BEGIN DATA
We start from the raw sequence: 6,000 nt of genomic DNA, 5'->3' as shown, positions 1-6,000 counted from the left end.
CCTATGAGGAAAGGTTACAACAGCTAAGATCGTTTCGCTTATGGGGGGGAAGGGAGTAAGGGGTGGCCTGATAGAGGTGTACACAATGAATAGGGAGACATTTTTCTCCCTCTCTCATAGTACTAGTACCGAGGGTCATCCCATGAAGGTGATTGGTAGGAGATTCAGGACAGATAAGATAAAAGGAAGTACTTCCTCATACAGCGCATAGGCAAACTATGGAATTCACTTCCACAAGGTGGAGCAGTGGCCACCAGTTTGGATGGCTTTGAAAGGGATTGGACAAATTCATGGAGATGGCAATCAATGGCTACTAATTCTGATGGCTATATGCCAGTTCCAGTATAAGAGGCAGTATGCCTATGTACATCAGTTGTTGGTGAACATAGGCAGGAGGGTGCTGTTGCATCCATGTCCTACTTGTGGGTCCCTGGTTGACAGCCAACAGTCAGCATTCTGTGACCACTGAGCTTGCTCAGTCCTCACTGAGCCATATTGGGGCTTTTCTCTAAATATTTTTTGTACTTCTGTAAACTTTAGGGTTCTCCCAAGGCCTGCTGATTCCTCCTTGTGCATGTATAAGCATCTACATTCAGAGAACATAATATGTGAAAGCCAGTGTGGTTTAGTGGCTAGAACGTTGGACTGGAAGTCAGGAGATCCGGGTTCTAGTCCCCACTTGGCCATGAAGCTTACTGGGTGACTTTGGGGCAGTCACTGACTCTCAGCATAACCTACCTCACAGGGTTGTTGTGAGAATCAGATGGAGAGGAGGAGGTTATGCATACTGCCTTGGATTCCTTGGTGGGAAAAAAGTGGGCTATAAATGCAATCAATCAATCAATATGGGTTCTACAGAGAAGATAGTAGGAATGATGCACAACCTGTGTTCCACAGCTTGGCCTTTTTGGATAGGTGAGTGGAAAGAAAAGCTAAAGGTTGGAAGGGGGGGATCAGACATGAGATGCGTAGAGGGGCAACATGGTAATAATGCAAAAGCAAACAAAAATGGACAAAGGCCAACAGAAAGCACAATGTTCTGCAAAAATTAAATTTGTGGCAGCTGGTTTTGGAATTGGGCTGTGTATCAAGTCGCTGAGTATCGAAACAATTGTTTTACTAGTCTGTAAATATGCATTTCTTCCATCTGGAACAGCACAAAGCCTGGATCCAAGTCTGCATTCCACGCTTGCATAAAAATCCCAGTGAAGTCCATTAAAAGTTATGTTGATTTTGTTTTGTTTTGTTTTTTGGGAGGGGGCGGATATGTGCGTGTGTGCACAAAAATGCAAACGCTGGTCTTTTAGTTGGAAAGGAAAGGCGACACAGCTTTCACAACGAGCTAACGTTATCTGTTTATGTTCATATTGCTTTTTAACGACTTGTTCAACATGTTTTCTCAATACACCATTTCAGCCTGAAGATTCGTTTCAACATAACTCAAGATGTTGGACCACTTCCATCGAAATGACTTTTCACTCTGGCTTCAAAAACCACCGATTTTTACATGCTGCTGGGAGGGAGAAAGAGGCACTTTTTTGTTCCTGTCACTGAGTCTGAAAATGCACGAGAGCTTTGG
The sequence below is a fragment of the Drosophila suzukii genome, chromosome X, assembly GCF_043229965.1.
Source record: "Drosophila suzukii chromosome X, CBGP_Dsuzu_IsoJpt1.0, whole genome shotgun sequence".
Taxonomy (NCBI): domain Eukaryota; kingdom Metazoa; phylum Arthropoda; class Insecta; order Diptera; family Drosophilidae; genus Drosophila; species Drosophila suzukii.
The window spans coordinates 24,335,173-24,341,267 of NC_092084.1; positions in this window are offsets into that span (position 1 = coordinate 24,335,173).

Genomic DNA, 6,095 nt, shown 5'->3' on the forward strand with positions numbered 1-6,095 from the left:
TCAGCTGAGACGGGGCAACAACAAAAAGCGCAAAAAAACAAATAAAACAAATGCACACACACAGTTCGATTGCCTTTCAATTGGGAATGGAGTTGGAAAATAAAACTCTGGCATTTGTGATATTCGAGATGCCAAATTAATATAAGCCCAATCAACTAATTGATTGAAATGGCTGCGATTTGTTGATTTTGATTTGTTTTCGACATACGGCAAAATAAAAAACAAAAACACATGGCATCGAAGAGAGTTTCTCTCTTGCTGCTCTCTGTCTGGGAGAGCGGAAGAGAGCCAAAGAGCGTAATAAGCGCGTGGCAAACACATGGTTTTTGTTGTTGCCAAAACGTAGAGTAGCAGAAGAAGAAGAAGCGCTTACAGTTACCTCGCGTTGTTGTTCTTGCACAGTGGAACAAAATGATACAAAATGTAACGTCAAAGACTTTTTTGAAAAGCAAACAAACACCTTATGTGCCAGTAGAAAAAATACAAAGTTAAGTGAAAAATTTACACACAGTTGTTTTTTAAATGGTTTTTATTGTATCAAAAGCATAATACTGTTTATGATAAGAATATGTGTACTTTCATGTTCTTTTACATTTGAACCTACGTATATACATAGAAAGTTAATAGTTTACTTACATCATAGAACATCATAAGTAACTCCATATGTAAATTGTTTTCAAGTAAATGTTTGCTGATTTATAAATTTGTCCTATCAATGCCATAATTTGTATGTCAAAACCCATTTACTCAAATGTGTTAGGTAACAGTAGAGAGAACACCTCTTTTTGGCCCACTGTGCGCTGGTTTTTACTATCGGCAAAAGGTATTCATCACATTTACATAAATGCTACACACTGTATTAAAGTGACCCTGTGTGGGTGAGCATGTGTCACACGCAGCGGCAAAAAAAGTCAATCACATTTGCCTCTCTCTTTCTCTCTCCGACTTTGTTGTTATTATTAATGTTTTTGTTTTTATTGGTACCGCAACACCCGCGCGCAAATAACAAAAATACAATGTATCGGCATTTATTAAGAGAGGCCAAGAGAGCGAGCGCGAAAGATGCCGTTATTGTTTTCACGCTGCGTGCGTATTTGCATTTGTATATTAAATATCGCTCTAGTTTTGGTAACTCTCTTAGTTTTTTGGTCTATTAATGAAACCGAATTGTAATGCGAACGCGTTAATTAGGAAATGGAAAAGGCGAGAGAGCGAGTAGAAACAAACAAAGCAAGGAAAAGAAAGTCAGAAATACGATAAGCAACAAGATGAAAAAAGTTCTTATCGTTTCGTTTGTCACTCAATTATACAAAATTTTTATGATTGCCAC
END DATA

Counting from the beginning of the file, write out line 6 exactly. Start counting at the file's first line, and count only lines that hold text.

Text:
The window spans coordinates 24,335,173-24,341,267 of NC_092084.1; positions in this window are offsets into that span (position 1 = coordinate 24,335,173).